Once we understand what sin is, and how pervasive and horrible sin is inside of us, then we have need to know that the only just way for God to deal with sin and sinners is to be eternally condemned to hell for the offense against God. Now that someone understands what sin is and how God views sin and then we look at the cross to see what God had to do in order to reconcile a sinful humanity to him, that same person now has the correct frame of reference to approach the cross of Christ and plead for forgiveness at His feet. Once true forgiveness is received and the person is born again, it should now appall this same person to contemplate willingly living a sinful life and this forgiveness should fuel a continuing life of confession of and turning away from sin as we live the rest of our lives.

The false teaching that makes me so angry is the one that separates repentance and faith or that calls repentance legalism (adding something to salvation), and therefore decries this as being heretical. The Bible is very clear that not everyone who claims the name of the Lord will be saved. When speaking about false prophets, Jesus said that false prophets, who can be known by what they do, will be cut down and thrown into the fire. Christ is specifically referring to religious leaders who will lead many astray, but I think that the broader implication is that anyone who holds to and confesses Christ but yet denies Him by how they live will be thrown into the fire. (Matthew 7:19) Continuing, Christ said that if you (having heard this message) do not act upon it (by repenting of sin and putting your trust in Christ), your faith will be shown to have been built upon the sand instead of being built upon the saving rock of Christ, and you will not be saved. (Matthew 7:24-28).

If we claim to be saved and yet our lives are not distinguishable from the world or that our hearts are not distinguishable from the Pharisees, then we lie to ourselves, and we have never been saved by God. (see John 14:15; 1 John 2:3; 5:3) “If we say that we have fellowship with Him and yet walk in the darkness, we lie and do not practice the truth;” (1 John 1:6)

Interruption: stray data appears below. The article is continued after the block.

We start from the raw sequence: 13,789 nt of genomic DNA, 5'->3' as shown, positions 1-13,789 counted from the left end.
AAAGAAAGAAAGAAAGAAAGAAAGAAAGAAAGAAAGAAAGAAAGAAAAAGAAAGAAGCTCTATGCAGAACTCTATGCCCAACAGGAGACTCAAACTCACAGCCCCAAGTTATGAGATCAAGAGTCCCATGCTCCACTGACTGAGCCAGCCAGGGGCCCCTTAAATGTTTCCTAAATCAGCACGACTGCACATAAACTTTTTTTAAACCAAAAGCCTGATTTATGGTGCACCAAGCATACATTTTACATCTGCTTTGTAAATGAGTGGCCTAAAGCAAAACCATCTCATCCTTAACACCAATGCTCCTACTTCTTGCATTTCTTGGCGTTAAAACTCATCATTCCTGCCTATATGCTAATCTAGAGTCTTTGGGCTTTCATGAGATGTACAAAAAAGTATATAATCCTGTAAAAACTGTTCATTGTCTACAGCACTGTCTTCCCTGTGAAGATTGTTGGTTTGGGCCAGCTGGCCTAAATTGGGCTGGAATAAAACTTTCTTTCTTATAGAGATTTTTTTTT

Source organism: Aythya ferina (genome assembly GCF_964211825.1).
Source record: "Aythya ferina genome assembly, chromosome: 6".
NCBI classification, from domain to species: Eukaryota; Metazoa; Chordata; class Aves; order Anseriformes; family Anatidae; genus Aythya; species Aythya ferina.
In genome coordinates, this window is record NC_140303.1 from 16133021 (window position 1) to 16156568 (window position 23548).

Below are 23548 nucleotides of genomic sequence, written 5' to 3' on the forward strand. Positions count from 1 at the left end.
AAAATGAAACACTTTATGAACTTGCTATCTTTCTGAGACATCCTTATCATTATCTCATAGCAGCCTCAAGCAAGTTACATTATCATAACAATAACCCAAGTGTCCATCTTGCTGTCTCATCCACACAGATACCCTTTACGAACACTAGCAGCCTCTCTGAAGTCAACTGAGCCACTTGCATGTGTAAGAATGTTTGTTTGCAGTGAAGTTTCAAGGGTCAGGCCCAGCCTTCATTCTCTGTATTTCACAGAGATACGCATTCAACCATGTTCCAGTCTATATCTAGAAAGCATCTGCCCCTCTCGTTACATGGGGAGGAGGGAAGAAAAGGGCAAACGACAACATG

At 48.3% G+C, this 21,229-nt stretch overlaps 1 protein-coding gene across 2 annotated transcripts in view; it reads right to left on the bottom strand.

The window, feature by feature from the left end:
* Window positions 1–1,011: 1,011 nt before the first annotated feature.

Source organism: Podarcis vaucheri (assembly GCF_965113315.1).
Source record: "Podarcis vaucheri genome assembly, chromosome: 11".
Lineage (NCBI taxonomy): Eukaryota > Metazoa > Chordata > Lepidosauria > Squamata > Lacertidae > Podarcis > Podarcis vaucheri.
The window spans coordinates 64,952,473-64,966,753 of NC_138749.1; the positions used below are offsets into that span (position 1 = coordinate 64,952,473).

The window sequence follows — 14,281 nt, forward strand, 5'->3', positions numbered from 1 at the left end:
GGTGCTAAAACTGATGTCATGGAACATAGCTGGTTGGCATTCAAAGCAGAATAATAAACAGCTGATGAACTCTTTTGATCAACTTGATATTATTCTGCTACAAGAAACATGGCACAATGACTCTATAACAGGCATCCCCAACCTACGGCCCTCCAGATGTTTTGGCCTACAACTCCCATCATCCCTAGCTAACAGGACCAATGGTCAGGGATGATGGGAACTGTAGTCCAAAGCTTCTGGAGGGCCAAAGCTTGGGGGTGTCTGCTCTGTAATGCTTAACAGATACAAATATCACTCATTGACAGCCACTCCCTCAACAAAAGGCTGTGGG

James, in the second chapter of his epistle, is saying this very thing. "For just as the body without the spirit is dead, so also faith without works is dead." (James 2:26) It is not our works that reconcile us to Christ, but our works are an evidence of the inward work of grace that has truly been done. When giving an analogy, Paul Washer was telling a youth conference that he was late because he was run over by a 30 ton logging truck going 120 miles per hour…and that is why he was late to the meeting. His concluding statement was very powerful, “You would say, ‘Brother Paul it is absolutely absurd…it is impossible, brother Paul, to have an encounter with something as large as a logging truck and not be changed.’ And my question would be to you, ‘What is larger, a logging truck or God?’ How is it that so many people profess to have had an encounter with Jesus Christ and yet are not permanently changed?”5

1 “Jesus Christ Is an Advocate for Sinners” a sermon by John Piper (2/10/85)

2 I mean that this is traditional in the sense of the Lutheran church’s heritage. Whether or not it is historical in the sense of the Christian church since the apostles is seriously questioned and debated.

3 I transcribed (attempted to) Paul Washer from Heart Cry Missionary Society speaking at a youth conference. I heard this on the Monday, July 3, 2006 Way of the Master Radio program (2nd hour).

4 “The Doctrine of Sin” by Lehman Strauss , Litt.D., F.R.G.S.

5 I transcribed (attempted to) Paul Washer from Heart Cry Missionary Society speaking at a youth conference. I heard this on the Monday, July 3, 2006 Way of the Master Radio program (2nd hour).